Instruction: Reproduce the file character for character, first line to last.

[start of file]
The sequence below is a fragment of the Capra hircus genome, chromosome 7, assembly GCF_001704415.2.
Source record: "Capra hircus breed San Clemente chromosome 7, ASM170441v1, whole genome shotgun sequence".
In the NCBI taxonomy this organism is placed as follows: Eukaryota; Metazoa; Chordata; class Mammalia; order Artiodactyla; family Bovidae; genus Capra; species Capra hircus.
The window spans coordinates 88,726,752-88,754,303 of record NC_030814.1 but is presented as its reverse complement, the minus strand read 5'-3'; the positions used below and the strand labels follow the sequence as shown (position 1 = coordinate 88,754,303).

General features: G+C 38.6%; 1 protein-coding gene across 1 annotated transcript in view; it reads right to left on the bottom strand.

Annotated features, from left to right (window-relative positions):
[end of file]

The sequence below is a fragment of the Capra hircus genome, chromosome 7, assembly GCF_001704415.2.
Source record: "Capra hircus breed San Clemente chromosome 7, ASM170441v1, whole genome shotgun sequence".
In the NCBI taxonomy this organism is placed as follows: Eukaryota; Metazoa; Chordata; class Mammalia; order Artiodactyla; family Bovidae; genus Capra; species Capra hircus.
The window spans coordinates 88,726,752-88,754,303 of record NC_030814.1 but is presented as its reverse complement, the minus strand read 5'-3'; the positions used below and the strand labels follow the sequence as shown (position 1 = coordinate 88,754,303).

General features: G+C 38.6%; 1 protein-coding gene across 1 annotated transcript in view; it reads right to left on the bottom strand.

Annotated features, from left to right (window-relative positions):